2/Lieut L T WILSON

2/Lieut Laurence Trench WILSON

Died of Wounds 9 August 1915

 _headstone-wilson-tLaurence Wilson was the fourth son of the first vicar of St Michael and All Angels Church, and his wife Fanny nee Cobbe.  The eldest, Charles Wilson  became a general medical practitioner in Petworth, before in 1916 joining the Royal Army Medical Corps and losing his life in action in France in 1918.  The second son, Harold Cobbe Wilson had been killed in the Boer War at Spion Kop in 1901.  Alan Campbell Wilson became a solicitor, and in 1911 aged 29 was working with Messr. Mellor & Co.  He served in the RASC and survived the war.  The youngest son, Edward William Gravatt Wilson served with distinction in the first war, gaining an MC, and became a career soldier, serving also in WW2, being mentioned in despatches in the 1942 Desert Campaign, rising to the rank of Brigadier before his death in 1971.

Like all his brothers, Laurence attended Charterhouse School.  He trained as an engineer: first being employed on extensions to the Central London Railway, the new London low-level sewer and the London Electric Railways Company, before becoming a Resident Engineer for Sir Alexander Binnie, Son and Deacon with the Wirral section of the major Alwen to Birkenhead aqueduct project, completed only in 1921.

Laurence was commissioned 2nd. Lieutenant in the Royal Garrison Artillery in December 1914.   Presumably because of his civil engineering experience, he was attached to the Royal Engineers 171st Tunneling Company.  This was one of the first tunneling units formed in February 1915 and in March it was involved with the mining in the area of Hill 60 near Ypres.  It moved to Ploegsteert in July 1915 and commenced tunneling in the St Yves area – operations that only bore fruit with the Battles of Messines Ridge in 1917.  We do not know how Laurence became wounded, but it is clear that he had been treated at a first line centre about 8 Km. away in Armentieres, where he died of his wounds on 9 August 1915.  It was common for underground skirmishes to take place when opposing tunnels  broke into each other.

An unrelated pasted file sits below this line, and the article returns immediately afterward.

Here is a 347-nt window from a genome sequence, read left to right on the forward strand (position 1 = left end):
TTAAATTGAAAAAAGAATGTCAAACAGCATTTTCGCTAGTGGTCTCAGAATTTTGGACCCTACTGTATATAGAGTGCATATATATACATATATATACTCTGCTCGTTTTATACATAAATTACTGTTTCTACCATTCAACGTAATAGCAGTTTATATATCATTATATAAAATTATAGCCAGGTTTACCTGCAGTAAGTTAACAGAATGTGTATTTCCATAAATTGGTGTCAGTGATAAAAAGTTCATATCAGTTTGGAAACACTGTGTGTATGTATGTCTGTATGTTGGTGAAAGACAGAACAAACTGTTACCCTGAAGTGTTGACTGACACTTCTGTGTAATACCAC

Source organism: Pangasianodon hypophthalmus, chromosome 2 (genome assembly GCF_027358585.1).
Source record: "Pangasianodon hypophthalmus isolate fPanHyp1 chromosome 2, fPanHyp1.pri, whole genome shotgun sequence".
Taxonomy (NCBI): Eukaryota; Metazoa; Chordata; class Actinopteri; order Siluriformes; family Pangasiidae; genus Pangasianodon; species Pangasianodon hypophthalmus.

After his retirement from St Michael and All Angels, Alfred Wilson and his family had moved to Kensington, and he had died in 1909.  Laurence’s mother remained there until her death in 1925.  Both her sons are commemorated at St Stephen’s Church, Gloucester Road as well as at St Michael’s.  They also appear on the Roll of Honour at Charterhouse School whose memorial chapel records no less than 670 First War dead, as many as were attending the school at any one time.